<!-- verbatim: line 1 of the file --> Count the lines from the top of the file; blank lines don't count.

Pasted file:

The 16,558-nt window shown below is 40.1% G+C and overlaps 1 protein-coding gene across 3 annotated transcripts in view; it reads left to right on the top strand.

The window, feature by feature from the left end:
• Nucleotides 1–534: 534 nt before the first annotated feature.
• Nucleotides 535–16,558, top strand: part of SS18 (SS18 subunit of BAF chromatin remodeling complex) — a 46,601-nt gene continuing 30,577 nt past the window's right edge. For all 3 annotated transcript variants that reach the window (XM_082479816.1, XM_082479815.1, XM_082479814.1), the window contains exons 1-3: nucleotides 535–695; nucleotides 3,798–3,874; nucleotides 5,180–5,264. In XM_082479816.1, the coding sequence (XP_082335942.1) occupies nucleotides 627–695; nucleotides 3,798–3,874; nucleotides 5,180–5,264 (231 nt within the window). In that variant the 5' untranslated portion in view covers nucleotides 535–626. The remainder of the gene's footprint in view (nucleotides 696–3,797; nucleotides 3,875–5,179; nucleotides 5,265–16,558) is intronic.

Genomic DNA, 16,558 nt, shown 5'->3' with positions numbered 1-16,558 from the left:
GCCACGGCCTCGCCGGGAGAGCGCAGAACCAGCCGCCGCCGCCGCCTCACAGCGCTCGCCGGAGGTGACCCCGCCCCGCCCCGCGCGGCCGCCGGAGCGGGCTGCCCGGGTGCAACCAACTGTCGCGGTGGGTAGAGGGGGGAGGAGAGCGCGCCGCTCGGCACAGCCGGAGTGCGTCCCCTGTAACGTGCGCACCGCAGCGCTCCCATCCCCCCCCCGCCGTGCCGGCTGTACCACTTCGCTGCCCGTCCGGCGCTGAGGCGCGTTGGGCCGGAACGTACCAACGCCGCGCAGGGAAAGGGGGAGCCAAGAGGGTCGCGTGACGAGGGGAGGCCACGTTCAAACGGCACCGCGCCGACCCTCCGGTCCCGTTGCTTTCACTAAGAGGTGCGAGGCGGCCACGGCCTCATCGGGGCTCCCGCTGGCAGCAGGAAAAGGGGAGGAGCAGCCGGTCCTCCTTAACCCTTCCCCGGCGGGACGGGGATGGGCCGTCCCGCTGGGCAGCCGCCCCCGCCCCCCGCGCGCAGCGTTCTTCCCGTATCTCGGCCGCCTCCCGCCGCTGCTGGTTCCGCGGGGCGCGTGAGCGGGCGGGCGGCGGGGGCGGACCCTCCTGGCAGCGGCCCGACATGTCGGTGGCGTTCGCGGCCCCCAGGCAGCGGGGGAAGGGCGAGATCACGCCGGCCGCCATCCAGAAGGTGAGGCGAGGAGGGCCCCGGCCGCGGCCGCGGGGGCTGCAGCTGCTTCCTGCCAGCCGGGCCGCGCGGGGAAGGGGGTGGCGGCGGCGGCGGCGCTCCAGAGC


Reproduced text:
The 16,558-nt window shown below is 40.1% G+C and overlaps 1 protein-coding gene across 3 annotated transcripts in view; it reads left to right on the top strand.